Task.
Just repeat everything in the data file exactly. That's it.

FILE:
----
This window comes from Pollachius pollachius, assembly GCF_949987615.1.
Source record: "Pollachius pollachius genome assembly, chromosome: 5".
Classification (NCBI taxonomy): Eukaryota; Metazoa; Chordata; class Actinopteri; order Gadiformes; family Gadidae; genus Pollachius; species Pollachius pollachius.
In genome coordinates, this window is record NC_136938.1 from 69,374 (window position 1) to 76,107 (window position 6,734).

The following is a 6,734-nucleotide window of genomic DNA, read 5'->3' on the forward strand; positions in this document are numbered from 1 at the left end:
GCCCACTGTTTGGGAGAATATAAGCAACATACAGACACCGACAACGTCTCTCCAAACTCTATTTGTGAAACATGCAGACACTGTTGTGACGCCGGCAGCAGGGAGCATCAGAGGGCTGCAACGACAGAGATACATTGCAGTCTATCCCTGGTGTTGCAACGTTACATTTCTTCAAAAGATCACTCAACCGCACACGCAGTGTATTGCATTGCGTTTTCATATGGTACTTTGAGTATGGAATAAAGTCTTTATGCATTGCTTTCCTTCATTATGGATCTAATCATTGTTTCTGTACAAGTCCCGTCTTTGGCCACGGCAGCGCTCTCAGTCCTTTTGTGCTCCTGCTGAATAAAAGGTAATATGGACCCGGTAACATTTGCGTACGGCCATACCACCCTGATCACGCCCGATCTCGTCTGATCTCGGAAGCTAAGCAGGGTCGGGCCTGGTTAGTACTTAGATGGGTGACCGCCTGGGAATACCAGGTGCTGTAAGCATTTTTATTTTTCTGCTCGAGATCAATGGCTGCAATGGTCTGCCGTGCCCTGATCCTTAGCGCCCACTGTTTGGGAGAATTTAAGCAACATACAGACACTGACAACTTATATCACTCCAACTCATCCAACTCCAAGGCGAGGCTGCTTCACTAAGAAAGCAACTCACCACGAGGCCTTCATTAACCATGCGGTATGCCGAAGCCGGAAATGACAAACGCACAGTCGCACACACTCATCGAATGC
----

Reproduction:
This window comes from Pollachius pollachius, assembly GCF_949987615.1.
Source record: "Pollachius pollachius genome assembly, chromosome: 5".
Classification (NCBI taxonomy): Eukaryota; Metazoa; Chordata; class Actinopteri; order Gadiformes; family Gadidae; genus Pollachius; species Pollachius pollachius.
In genome coordinates, this window is record NC_136938.1 from 69,374 (window position 1) to 76,107 (window position 6,734).

The following is a 6,734-nucleotide window of genomic DNA, read 5'->3' on the forward strand; positions in this document are numbered from 1 at the left end:
GCCCACTGTTTGGGAGAATATAAGCAACATACAGACACCGACAACGTCTCTCCAAACTCTATTTGTGAAACATGCAGACACTGTTGTGACGCCGGCAGCAGGGAGCATCAGAGGGCTGCAACGACAGAGATACATTGCAGTCTATCCCTGGTGTTGCAACGTTACATTTCTTCAAAAGATCACTCAACCGCACACGCAGTGTATTGCATTGCGTTTTCATATGGTACTTTGAGTATGGAATAAAGTCTTTATGCATTGCTTTCCTTCATTATGGATCTAATCATTGTTTCTGTACAAGTCCCGTCTTTGGCCACGGCAGCGCTCTCAGTCCTTTTGTGCTCCTGCTGAATAAAAGGTAATATGGACCCGGTAACATTTGCGTACGGCCATACCACCCTGATCACGCCCGATCTCGTCTGATCTCGGAAGCTAAGCAGGGTCGGGCCTGGTTAGTACTTAGATGGGTGACCGCCTGGGAATACCAGGTGCTGTAAGCATTTTTATTTTTCTGCTCGAGATCAATGGCTGCAATGGTCTGCCGTGCCCTGATCCTTAGCGCCCACTGTTTGGGAGAATTTAAGCAACATACAGACACTGACAACTTATATCACTCCAACTCATCCAACTCCAAGGCGAGGCTGCTTCACTAAGAAAGCAACTCACCACGAGGCCTTCATTAACCATGCGGTATGCCGAAGCCGGAAATGACAAACGCACAGTCGCACACACTCATCGAATGC